Last Modified: August 30, 2008
Dear OncoLink "Ask The Experts,"
I am seriously considering Proton Therapy for my recently diagnosed Prostate cancer. I am 55 years old, my Gleason Score is 6 (3+3), and my PSA is 4.5. The information I have been reading everywhere is very vague regarding side effects. Terms like "minimal" side effects or "largely spares surrounding healthy tissue from potentially damaging effects" do not help! What about the numbers? What's the percent of patients who have changes in potency?
James M. Metz, MD, Editor-in-Chief of OncoLink and Assistant Professor of Radiation Oncology at the Hospital of the University of Pennsylvania, responds:
You are having a problem finding these numbers because they really do not exist yet. To date, there are no prospective randomized trials comparing proton therapy for prostate cancer to other treatments such as radical prostatectomy, IMRT, and standard 3D conformal radiation to understand the actual rates of tumor control and toxicity. Much of the discussion regarding reduced toxicity comes from the better dose distributions that protons can achieve compared to conventional radiation therapy. These dose distributions represent how well dose conforms to the target and how well it stays off of the normal organs, and are reflected in the radiation treatment plan. Because the dose is distributed more to the target and less to normal surrounding tissues, the natural expectation is that there will be less toxicity because less normal tissue is exposed to radiation. Most reports to date on proton therapy have been single institution retrospective studies. It is the sense from these institutions that there is an improvement in toxicity, but without randomized trials, it is difficult to say there is definitive proof. As proton therapy expands, there are more opportunities for these types of studies to be completed. In fact, as we move forward with our proton therapy center at the University of Pennsylvania which is currently under construction, we are committed to treating patients on clinical trials so that these important questions are answered.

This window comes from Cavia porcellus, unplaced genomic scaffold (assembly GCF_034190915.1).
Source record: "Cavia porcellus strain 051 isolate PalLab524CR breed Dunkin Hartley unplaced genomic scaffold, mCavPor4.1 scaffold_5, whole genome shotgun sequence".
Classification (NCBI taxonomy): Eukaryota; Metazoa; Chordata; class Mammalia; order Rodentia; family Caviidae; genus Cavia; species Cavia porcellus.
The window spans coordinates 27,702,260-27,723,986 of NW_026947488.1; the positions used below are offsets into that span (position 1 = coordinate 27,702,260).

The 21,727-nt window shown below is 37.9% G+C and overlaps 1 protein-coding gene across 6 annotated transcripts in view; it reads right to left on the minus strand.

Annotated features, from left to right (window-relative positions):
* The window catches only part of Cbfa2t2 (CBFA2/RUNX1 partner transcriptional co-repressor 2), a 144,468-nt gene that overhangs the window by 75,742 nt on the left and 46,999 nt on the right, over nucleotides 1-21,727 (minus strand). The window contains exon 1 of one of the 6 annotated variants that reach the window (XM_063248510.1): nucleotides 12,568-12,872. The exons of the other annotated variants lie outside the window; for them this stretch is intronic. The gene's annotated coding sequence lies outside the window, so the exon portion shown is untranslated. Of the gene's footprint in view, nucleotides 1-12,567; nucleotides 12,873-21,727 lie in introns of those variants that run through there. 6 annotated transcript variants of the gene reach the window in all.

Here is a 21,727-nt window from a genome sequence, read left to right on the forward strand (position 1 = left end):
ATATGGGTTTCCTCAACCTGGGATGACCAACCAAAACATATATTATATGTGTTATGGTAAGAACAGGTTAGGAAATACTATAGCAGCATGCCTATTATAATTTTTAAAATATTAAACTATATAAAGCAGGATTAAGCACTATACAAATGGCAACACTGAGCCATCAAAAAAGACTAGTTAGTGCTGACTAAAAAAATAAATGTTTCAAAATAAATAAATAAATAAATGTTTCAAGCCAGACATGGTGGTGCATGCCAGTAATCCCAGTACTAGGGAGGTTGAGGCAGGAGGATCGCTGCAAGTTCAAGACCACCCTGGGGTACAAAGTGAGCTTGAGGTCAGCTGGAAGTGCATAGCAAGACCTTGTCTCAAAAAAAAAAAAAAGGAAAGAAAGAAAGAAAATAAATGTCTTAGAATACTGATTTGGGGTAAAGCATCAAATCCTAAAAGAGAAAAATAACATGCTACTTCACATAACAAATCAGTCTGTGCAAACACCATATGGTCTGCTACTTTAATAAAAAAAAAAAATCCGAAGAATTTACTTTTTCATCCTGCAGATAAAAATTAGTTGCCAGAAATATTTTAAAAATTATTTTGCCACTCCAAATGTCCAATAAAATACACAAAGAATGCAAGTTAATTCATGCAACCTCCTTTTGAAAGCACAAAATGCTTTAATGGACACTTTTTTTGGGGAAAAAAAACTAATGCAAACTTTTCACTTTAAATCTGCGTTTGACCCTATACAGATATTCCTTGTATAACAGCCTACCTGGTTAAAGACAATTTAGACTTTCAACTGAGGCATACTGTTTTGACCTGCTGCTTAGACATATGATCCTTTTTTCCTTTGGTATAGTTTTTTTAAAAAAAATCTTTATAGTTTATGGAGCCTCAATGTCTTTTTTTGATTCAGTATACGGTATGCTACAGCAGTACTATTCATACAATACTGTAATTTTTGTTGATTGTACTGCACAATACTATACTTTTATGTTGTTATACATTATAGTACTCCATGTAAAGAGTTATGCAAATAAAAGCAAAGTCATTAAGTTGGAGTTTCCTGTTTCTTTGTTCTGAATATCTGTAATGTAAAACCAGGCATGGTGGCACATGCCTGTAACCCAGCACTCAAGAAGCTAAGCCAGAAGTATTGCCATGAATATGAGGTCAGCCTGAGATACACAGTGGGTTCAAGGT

Nov 1, 2010 - Radiation therapy appears to reduce recurrence rates when added to surgical treatment of rectal cancer and to increase survival when added to medical management of prostate cancer, and a highly targeted radiation approach may reduce gastrointestinal complications associated with prostate cancer treatment, according to three studies to be presented at the annual meeting of the American Society for Radiation Oncology, held from Oct. 31 to Nov. 4 in San Diego.
Jul 15, 2011